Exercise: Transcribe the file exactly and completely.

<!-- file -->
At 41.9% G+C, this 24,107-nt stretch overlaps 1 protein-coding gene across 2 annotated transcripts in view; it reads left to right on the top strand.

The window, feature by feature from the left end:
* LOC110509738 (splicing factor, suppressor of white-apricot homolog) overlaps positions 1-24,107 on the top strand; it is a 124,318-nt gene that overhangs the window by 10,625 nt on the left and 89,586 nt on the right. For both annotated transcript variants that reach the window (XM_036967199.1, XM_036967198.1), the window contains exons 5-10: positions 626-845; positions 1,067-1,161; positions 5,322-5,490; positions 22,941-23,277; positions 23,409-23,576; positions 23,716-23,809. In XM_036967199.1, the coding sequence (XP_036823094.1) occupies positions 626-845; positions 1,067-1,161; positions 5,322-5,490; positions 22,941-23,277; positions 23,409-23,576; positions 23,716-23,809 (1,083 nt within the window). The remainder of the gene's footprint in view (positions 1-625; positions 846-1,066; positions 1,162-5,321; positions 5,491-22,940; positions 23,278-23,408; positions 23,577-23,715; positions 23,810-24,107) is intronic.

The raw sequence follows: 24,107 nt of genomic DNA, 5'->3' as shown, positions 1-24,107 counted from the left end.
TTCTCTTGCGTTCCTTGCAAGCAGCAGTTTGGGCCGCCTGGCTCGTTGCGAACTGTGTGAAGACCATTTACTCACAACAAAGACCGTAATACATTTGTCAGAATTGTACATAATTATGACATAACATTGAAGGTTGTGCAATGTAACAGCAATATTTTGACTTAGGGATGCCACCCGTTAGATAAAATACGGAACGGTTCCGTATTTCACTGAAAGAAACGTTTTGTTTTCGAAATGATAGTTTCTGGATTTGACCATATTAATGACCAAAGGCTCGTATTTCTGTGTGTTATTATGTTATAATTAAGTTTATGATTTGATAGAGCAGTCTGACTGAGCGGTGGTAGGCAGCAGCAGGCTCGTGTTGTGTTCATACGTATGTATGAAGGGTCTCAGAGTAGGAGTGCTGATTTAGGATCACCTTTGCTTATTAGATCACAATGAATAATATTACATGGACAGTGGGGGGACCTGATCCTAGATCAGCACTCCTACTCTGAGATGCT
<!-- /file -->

At 41.9% G+C, this 24,107-nt stretch overlaps 1 protein-coding gene across 2 annotated transcripts in view; it reads left to right on the top strand.

The window, feature by feature from the left end:
* LOC110509738 (splicing factor, suppressor of white-apricot homolog) overlaps positions 1-24,107 on the top strand; it is a 124,318-nt gene that overhangs the window by 10,625 nt on the left and 89,586 nt on the right. For both annotated transcript variants that reach the window (XM_036967199.1, XM_036967198.1), the window contains exons 5-10: positions 626-845; positions 1,067-1,161; positions 5,322-5,490; positions 22,941-23,277; positions 23,409-23,576; positions 23,716-23,809. In XM_036967199.1, the coding sequence (XP_036823094.1) occupies positions 626-845; positions 1,067-1,161; positions 5,322-5,490; positions 22,941-23,277; positions 23,409-23,576; positions 23,716-23,809 (1,083 nt within the window). The remainder of the gene's footprint in view (positions 1-625; positions 846-1,066; positions 1,162-5,321; positions 5,491-22,940; positions 23,278-23,408; positions 23,577-23,715; positions 23,810-24,107) is intronic.

The raw sequence follows: 24,107 nt of genomic DNA, 5'->3' as shown, positions 1-24,107 counted from the left end.
TTCTCTTGCGTTCCTTGCAAGCAGCAGTTTGGGCCGCCTGGCTCGTTGCGAACTGTGTGAAGACCATTTACTCACAACAAAGACCGTAATACATTTGTCAGAATTGTACATAATTATGACATAACATTGAAGGTTGTGCAATGTAACAGCAATATTTTGACTTAGGGATGCCACCCGTTAGATAAAATACGGAACGGTTCCGTATTTCACTGAAAGAAACGTTTTGTTTTCGAAATGATAGTTTCTGGATTTGACCATATTAATGACCAAAGGCTCGTATTTCTGTGTGTTATTATGTTATAATTAAGTTTATGATTTGATAGAGCAGTCTGACTGAGCGGTGGTAGGCAGCAGCAGGCTCGTGTTGTGTTCATACGTATGTATGAAGGGTCTCAGAGTAGGAGTGCTGATTTAGGATCACCTTTGCTTATTAGATCACAATGAATAATATTACATGGACAGTGGGGGGACCTGATCCTAGATCAGCACTCCTACTCTGAGATGCT